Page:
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12mm Televue Radian vs 12.5mm Celestron Ultima & 12.5mm Vixen Ortho



I am fortunate to live under dark skies. And though the natural beauty of the upper peninsula of Michigan has nurtured a tourist "Mecca", those skies are preserved by long winters of snowfalls approaching 200 inches and one of the largest population of flying insects. Thus many visit, yet few choose to reside in the area.

With 15 years of experience and mag-6 skies you might think that my interest would migrate toward mining the faint smudges noted in obscure catalogues that few amateurs would be familiar with, but you'd be wrong. I love "doubles" and I'm not ashamed of it. Mind you, I don't ignore the globs, nebulae or distant galaxies that beckon to every amateur; I do have an observatory at home and a pier mounted C11 that satisfies my occasional cravings for such treasures, but when I think of new equipment or accessories, my prejudice shows and my mind immediately zeros in on anything that might enhance my "double star" infatuation.

Thus with so much appearing in print over the past couple of years about Televue Radians, I decided to take the plunge. I ordered three : the 8mm, 12mm and 18mm. This review will focus in on the 12mm, but the same thoughts would be relevant to the other two.

The contestants

To get a good "feel" for the performance of the 12mm, I compared it alongside a couple of other 12mm's that I own; a 12.5mm Vixen ortho and a 12.5mm Celestron Ultima. Here are the statistics *:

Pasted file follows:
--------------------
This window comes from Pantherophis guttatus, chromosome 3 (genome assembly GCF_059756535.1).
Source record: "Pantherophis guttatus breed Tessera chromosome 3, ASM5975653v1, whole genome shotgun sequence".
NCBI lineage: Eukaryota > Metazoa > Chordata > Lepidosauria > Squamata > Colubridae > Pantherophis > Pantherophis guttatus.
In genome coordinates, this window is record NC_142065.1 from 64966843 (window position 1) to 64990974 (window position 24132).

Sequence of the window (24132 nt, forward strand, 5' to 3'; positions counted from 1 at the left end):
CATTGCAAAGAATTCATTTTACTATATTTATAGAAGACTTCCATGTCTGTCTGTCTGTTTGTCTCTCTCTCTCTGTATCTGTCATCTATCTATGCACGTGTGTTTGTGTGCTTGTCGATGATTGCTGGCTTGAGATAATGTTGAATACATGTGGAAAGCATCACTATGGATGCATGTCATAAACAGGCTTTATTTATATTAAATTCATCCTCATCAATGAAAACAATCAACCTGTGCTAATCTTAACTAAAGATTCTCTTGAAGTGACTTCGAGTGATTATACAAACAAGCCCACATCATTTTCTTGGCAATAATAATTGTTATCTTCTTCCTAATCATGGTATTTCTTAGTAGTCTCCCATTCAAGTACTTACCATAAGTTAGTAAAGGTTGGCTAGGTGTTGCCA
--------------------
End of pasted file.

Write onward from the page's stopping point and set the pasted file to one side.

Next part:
Radian 12mm Celestron 12.5mm Ultima 12.5mm Ortho
AFOV 60-deg 51-deg 43-deg
Eye Relief 20mm 9mm 9mm
# of Elements 6 5 4
Price $228 $75 $45
* All statistics taken from the manufacturer's website.

The physical appearance of the Radian is quite nice. It's hefty, weighing in at ½ lb., with a "fit & finish" that is typical of all Televue products and no doubt behind the user loyalty that these products have mustered. It comes with a very unique "sliding" body that adjusts the eyecup's height so that when you position your eye against it, you are taking in the entire field. If you have ever used eyepieces with this much eye relief and particularly if you don't wear eyeglasses, you can appreciate that it is sometimes difficult to know just where to position your eye; this eliminates that problem. I had heard mixed reviews about this feature, but I found myself in the "I like it" group.

As Al Nagler noted on his website, the Radians are aimed toward eyeglass wearers and thus the 20mm eye relief; however, for a non-eyeglass wearer like me, the 9mm eye relief in both the Ultima and the Ortho was plenty and a good amount for easy positioning of the eye, so at this focal length the extra 11mm's of eye relief in the Radian is nice, but not necessary. (I would expect that when you get to focal lengths of "5mm and below", the 20mm of eye relief would make a big difference.)

To run the eyepieces through their paces, I used my Zeiss AS100/1000 refractor. Though an achromat it is virtually free of secondary color and is very well corrected. Coupled with each eyepiece it yielded about 80X; with each eyepiece and a 2.4X Vernonscope dakin barlow about 200X.

The conditions:

I waited for a day with relatively high humidity and the resulting light haze that stills the air. From experience, I've found that this type of day is often followed by a steady night and I was not disappointed.

A quarter moon bathed the night sky in light (the effect enhanced by the haze), but it was cloudless and no dew problems were noticed. About 80° F.

The targets:

The moon was hard to ignore and is always a good contrast test, so it became my first target. At 80X all three eyepieces showed equal contrast and sharpness along the terminator. The Ortho did appear to present a brighter view, yet it was a very slight difference. I nudged the scope over to include the limb in the view and saw no induced color in any of the three, even laterally as I allowed the limb to float toward the edge of the view.